The Parson, unlike knight, is a highly esteemed figure in the general prologue. He is patient, virtuous and an ideal person. However, the exemplary description of this character serves as a clue to understanding the sinful role of priests in the 14th century. A clerk by profession, the Parson is undoubtedly a knowledgeable person who eagerly preaches Christian doctrine. He is generous enough to help the needy parishioners with his meager income. Chaucer further highlights the saintly nature of Parson by adding biblical references of the shepherd tending to the flock of sheep, which means he preaches what he practices. Chaucer himself says that he has never sighted a pious, virtuous and holy priest like Parson as there is no contradiction in his words and actions. Therefore, he is the best example of a priest.
The Plowman is Parson’s brother and another ideal figure in the general prologue. He is a true laborer, who lives in peace and helps his neighbors. The Plowman performs one of the dirtiest jobs of filling the carts with cow’s manure, yet never complains. He fulfills his duty with great pride. He upholds true faith in God, and wholeheartedly serves the church. Chaucer deals with this character with respect because he is not like other peasants who hate the church.
The Merchant represents the emerging middle class with his fashionable outfit, forked beard, and English boots. Being highly skilled in English trade policies, he always refers to his supporters instead of opponents. He is an expert in borrowing and lending money. Also, he never faces any loss in his bargains. His excellence in his dealing of financial affairs is surprising as no one knows that he is in debt. Chaucer considers him a virtuous man having his own tactics of business and trade.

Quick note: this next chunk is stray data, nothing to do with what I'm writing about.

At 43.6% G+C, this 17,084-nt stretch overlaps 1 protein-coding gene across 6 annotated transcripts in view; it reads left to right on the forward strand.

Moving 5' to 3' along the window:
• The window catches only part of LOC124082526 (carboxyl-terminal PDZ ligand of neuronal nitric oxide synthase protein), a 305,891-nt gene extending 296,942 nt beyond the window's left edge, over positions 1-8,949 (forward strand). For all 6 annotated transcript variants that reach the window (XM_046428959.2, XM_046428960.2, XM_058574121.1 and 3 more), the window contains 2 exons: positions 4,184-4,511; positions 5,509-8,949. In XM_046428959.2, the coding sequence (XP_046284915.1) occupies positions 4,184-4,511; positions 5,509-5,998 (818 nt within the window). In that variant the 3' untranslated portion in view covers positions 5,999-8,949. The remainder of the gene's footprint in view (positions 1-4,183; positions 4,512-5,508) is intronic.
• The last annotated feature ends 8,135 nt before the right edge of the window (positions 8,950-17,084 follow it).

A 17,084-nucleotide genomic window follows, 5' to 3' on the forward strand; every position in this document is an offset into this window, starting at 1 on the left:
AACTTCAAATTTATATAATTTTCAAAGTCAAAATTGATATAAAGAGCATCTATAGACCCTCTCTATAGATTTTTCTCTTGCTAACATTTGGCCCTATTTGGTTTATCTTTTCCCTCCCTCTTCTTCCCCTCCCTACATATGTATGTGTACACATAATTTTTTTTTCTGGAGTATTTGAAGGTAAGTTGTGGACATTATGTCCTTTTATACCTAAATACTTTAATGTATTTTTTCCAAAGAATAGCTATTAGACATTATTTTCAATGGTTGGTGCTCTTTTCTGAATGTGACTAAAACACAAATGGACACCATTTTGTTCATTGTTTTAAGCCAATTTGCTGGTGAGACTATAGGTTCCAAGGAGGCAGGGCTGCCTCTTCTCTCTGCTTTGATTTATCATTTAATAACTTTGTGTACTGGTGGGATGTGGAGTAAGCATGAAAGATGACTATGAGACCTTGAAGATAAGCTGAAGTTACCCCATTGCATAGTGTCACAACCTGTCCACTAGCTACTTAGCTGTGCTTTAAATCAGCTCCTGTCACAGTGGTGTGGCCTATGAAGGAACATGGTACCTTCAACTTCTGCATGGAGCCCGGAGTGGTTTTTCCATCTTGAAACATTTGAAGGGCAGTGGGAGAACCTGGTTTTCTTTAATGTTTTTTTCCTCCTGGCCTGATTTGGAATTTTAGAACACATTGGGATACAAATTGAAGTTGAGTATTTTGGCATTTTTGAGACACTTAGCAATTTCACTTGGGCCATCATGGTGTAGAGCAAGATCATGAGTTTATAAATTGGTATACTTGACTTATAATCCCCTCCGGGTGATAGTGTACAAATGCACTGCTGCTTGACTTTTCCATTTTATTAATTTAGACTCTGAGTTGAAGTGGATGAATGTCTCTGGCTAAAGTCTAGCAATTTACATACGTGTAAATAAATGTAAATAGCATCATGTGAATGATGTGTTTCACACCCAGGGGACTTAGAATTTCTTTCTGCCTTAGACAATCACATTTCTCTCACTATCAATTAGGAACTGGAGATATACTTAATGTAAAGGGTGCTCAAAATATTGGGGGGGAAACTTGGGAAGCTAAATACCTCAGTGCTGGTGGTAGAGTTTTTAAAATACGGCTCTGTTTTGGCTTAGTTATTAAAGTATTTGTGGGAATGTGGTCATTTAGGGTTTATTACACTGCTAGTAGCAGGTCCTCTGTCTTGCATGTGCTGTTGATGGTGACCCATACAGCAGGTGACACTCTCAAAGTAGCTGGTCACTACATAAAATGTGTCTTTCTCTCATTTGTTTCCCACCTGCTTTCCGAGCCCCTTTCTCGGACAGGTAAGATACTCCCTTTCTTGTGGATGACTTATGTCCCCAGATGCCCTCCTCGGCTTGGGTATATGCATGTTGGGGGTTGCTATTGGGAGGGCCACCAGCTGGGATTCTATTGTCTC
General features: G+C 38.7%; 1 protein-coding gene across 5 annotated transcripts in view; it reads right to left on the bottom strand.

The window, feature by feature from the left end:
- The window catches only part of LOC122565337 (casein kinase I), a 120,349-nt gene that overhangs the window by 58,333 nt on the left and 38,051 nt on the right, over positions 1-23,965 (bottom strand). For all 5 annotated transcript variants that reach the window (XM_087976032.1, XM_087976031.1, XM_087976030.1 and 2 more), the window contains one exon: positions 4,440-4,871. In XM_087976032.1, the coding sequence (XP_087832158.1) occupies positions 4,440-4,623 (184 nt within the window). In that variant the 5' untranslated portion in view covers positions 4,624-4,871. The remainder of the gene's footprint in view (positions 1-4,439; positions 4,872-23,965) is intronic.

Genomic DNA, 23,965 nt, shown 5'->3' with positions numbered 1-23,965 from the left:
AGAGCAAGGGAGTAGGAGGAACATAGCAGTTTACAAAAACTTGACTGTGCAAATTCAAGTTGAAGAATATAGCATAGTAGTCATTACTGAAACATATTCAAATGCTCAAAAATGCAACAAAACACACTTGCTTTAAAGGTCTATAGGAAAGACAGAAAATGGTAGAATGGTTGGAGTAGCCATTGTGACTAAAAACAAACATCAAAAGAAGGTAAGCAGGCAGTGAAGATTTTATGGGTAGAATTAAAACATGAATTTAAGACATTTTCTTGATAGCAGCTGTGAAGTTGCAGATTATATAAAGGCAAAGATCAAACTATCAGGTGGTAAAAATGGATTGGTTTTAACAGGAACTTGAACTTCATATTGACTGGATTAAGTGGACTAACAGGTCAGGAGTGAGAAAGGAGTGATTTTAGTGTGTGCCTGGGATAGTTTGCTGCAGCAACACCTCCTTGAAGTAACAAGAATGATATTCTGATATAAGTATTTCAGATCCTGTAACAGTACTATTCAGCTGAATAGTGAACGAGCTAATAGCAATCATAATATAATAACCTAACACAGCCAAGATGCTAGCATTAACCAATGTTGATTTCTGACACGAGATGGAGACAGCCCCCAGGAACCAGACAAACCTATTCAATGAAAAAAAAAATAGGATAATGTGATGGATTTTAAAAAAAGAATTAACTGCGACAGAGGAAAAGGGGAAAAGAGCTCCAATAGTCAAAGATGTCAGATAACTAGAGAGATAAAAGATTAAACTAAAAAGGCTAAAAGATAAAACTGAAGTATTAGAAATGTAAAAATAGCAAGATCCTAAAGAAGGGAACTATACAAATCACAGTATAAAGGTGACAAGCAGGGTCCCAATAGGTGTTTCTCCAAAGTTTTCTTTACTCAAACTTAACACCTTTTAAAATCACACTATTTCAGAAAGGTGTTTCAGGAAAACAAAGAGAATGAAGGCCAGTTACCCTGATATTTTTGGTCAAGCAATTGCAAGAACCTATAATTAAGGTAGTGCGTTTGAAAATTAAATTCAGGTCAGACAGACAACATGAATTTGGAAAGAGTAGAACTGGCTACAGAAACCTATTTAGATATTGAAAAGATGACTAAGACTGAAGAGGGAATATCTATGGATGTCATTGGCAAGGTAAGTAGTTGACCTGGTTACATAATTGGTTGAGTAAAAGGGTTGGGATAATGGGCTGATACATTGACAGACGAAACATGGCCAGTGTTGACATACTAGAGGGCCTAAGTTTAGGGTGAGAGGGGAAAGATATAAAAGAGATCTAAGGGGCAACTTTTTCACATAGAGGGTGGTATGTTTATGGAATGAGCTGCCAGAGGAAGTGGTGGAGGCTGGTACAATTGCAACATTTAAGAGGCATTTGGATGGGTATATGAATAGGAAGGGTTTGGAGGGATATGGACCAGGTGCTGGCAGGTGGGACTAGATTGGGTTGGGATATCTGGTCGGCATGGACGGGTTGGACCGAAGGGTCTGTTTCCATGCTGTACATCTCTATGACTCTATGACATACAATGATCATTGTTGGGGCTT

The Clerk is another ideal figure and a serious student of logic. Not only is he a poor man with his thin horse but also wears ordinary clothing. He prefers to quench his thirst of knowledge rather than chasing riches and glories of life. Unlike the philosophers of the Middle Ages who knew the tactics of making gold by transforming base materials into gold and silver, Chaucer’s clerk is a simple man with no signs of greed. He is also a passive participant who speaks only when required.